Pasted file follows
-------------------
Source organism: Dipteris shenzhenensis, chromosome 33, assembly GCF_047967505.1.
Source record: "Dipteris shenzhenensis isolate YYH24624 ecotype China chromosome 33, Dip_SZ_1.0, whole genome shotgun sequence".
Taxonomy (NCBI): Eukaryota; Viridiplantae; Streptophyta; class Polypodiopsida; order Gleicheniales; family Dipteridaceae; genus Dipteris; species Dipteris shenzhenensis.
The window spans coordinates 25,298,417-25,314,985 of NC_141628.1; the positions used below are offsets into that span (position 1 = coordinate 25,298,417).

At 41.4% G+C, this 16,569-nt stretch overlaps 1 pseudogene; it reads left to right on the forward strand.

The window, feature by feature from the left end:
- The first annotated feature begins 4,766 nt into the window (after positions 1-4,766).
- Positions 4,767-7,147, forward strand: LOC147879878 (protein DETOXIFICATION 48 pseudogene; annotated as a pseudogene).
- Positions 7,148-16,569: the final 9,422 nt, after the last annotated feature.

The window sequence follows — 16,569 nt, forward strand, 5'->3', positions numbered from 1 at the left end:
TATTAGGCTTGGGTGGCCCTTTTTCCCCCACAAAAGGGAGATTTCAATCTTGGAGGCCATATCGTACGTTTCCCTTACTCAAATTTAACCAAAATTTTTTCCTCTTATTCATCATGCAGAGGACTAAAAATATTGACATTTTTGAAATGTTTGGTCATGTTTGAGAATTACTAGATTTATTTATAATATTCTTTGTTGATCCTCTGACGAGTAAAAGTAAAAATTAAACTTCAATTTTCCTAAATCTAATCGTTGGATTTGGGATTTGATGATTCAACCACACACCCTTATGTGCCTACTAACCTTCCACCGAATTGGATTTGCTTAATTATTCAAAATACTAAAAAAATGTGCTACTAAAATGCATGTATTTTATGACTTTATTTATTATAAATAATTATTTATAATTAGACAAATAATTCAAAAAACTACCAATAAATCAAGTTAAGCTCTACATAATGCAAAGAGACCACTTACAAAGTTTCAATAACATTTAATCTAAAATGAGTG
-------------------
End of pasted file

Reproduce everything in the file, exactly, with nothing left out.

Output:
Source organism: Dipteris shenzhenensis, chromosome 33, assembly GCF_047967505.1.
Source record: "Dipteris shenzhenensis isolate YYH24624 ecotype China chromosome 33, Dip_SZ_1.0, whole genome shotgun sequence".
Taxonomy (NCBI): Eukaryota; Viridiplantae; Streptophyta; class Polypodiopsida; order Gleicheniales; family Dipteridaceae; genus Dipteris; species Dipteris shenzhenensis.
The window spans coordinates 25,298,417-25,314,985 of NC_141628.1; the positions used below are offsets into that span (position 1 = coordinate 25,298,417).

At 41.4% G+C, this 16,569-nt stretch overlaps 1 pseudogene; it reads left to right on the forward strand.

The window, feature by feature from the left end:
- The first annotated feature begins 4,766 nt into the window (after positions 1-4,766).
- Positions 4,767-7,147, forward strand: LOC147879878 (protein DETOXIFICATION 48 pseudogene; annotated as a pseudogene).
- Positions 7,148-16,569: the final 9,422 nt, after the last annotated feature.

The window sequence follows — 16,569 nt, forward strand, 5'->3', positions numbered from 1 at the left end:
TATTAGGCTTGGGTGGCCCTTTTTCCCCCACAAAAGGGAGATTTCAATCTTGGAGGCCATATCGTACGTTTCCCTTACTCAAATTTAACCAAAATTTTTTCCTCTTATTCATCATGCAGAGGACTAAAAATATTGACATTTTTGAAATGTTTGGTCATGTTTGAGAATTACTAGATTTATTTATAATATTCTTTGTTGATCCTCTGACGAGTAAAAGTAAAAATTAAACTTCAATTTTCCTAAATCTAATCGTTGGATTTGGGATTTGATGATTCAACCACACACCCTTATGTGCCTACTAACCTTCCACCGAATTGGATTTGCTTAATTATTCAAAATACTAAAAAAATGTGCTACTAAAATGCATGTATTTTATGACTTTATTTATTATAAATAATTATTTATAATTAGACAAATAATTCAAAAAACTACCAATAAATCAAGTTAAGCTCTACATAATGCAAAGAGACCACTTACAAAGTTTCAATAACATTTAATCTAAAATGAGTG